The Coronavirus COVID-19 pandemic has upset almost every aspect of our daily routine — even our Sunday services and Wednesday Bible study here at Fellowship Bible Baptist Church. We are, however, fortunate to have a proven leader in Pastor Tolan Morgan who decided to transition to online services before the edict was handed down by local and state officials that gatherings of more than 10 people were prohibited.
That was an important step. Our congregation is largely African American and because of underlying health issues pervasive in our communities, our members may be more at risk. Dr. Oliver T. Brooks, who serves as the 120th President of the National Medical Association and the Chief Medical Officer of Watts HealthCare Corporation said, blacks “Are 2.2 times more likely to have diabetes, 20 percent more likely to have high blood pressure, and 30 percent more likely to be obese. The incidence of COPD (lung disease) in our women is 34 percent higher than in white women. Bottom line: if we acquire the virus, bad things are more likely to happen.”
And while shelter-in-place orders have been instituted, many of the occupations — bus drivers, first responders, postal workers, public works, Amazon and the military are essential services and those people, many of them African Americans, have to work. To put it bluntly, while America claims to be the “land of the free and home to the brave,” we are actually the home of “the haves and have nots.”
According to the Brookings Institution, “A close examination of wealth in the U.S. finds evidence of staggering racial disparities. At $171,000, the net worth of a typical white family is nearly 10 times greater than that of a black family ($17,150) in 2016.”
“The black-white health gap reflects a society that has not and does not afford equality of opportunity to all its citizens,” said Dr. Brooks. And now there is evidence that the black community is suffering more fatalities from COVID-19 in proportion to the size of their communities.
For example, the Washington Post reported that in Milwaukee County, home to Wisconsin’s largest city, blacks make up 26 percent of the population, but 70 percent of the deaths to COVID-19. In Louisiana, blacks comprise 32 percent of the population, but 70 percent of virus deaths in the state. The same disparity is evident in Detroit, Michigan where blacks make up 79 percent of the population and in Chicago, Illinois, where black residents are dying at a rate six times that of white residents. Georgia and many other states haven’t released demographic data beyond age, gender and location, if they have collected it at all. The old saw “When the country catches a cold, the black community gets pneumonia,” is more accurate than ever.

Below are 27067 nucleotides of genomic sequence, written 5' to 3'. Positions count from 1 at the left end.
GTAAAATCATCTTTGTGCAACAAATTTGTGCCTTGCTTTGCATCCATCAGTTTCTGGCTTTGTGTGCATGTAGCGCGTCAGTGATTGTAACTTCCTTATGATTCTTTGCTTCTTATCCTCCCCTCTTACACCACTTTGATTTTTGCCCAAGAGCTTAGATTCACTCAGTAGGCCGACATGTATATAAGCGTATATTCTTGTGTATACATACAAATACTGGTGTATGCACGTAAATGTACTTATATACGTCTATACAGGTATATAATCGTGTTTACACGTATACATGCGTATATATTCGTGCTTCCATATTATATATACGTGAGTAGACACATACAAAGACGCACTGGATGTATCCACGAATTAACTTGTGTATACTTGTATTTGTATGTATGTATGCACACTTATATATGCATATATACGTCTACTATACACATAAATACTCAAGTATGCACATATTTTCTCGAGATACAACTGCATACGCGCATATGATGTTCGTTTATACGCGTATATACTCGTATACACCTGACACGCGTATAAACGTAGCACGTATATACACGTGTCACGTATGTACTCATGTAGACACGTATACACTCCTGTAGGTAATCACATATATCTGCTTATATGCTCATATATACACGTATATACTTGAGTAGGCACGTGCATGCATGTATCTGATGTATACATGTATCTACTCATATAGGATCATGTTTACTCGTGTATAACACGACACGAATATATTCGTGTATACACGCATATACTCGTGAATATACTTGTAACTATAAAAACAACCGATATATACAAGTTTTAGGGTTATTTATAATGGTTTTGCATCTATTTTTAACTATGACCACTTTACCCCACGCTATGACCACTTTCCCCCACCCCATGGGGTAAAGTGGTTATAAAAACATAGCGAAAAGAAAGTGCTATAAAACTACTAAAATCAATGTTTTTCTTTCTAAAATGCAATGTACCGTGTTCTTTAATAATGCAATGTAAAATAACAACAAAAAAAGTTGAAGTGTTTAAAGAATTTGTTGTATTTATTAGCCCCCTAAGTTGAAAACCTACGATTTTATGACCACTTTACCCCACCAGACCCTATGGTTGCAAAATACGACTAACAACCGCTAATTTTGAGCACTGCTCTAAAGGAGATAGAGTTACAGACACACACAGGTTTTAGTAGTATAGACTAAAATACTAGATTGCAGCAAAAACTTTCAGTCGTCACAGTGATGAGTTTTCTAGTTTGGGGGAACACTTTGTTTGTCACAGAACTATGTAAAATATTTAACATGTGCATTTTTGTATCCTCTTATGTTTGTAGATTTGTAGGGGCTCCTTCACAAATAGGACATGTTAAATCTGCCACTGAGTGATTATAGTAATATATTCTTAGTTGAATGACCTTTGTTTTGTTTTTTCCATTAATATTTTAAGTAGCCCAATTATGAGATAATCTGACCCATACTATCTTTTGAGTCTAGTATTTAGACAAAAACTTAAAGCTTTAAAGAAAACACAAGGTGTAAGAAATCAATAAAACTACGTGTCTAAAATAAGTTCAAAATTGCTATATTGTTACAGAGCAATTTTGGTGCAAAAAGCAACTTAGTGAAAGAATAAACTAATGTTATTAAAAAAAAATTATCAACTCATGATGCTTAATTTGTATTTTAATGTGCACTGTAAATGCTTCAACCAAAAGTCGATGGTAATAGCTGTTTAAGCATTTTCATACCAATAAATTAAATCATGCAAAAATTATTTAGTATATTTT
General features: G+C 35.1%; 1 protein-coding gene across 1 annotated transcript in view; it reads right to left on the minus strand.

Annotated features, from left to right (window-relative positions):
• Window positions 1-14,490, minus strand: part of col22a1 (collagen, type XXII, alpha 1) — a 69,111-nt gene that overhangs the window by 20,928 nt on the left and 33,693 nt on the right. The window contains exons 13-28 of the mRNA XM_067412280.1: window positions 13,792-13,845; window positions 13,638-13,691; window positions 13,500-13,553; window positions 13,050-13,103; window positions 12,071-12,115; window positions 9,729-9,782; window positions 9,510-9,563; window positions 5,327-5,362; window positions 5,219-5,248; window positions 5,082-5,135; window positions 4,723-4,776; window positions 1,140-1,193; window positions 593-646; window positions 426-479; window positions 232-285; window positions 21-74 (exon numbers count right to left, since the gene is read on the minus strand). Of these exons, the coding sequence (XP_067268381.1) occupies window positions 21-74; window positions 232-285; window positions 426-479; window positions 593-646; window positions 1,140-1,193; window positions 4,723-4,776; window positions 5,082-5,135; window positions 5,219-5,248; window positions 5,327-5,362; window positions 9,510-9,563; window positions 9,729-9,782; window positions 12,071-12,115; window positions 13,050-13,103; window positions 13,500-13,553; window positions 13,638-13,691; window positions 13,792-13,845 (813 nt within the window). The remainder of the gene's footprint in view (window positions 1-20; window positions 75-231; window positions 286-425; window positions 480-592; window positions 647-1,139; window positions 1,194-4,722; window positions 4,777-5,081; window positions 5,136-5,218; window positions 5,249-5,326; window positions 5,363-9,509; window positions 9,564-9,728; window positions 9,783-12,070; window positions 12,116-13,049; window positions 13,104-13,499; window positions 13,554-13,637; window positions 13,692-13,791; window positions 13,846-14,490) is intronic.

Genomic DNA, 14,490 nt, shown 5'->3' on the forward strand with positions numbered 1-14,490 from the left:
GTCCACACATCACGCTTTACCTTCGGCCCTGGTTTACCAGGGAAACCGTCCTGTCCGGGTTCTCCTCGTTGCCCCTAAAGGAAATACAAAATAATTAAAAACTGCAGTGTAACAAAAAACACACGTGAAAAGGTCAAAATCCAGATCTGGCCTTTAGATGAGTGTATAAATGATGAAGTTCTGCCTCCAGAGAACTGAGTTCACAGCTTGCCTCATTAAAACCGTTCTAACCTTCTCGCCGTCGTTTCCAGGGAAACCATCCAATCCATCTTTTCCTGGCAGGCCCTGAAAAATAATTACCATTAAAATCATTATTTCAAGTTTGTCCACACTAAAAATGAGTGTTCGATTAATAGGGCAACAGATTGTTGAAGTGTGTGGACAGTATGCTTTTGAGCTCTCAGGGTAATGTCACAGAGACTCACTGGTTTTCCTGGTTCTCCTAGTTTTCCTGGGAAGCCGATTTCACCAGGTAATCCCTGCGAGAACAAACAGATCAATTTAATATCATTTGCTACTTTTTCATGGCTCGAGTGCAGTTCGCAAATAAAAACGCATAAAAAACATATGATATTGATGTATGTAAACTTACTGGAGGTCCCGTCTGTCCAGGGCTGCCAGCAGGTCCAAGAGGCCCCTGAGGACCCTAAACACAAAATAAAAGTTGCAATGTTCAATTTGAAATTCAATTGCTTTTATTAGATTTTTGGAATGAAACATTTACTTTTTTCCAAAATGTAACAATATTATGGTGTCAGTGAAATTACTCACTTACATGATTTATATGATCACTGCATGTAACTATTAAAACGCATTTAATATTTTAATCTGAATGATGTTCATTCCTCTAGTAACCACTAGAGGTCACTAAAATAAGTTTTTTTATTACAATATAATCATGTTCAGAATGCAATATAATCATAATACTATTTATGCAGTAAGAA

What can FBBC do? Following the directions of our pastor to adhere to the “shelter-in-place” orders, wash your hands and wear a mask if you must go out in public. FBBC is doing what it can to reach out to members and even non-members during this time. FBBC has established protocols for deacons to contact the families they serve. It is important for all members to communicate with their deacons and express any concerns and difficulties they may be experiencing.
It is also important for neighbors to watch out for each other, particularly the elderly. Check in with them on a daily basis, and while contact is prohibited, we can still ask if they need anything — and if they do — we can leave it on their porch. Also contact members of your far-flung family to see if they are OK. To see how the COVID-19 virus may be impacting other areas of the country go to www.nytimes.com/interactive/2020/us/coronavirus-us-cases.html where you can find data down to the county level in every area in the nation.
Watch the weekly church services on any one of the platforms the FBBC employs: Facebook, YouTube, Instagram, Twitter and FBBC’s website at fbbchome.org. Remember, while the building is closed the church is open. As Pastor Morgan has stressed, “God Got This.”
Written by Charles E. Richardson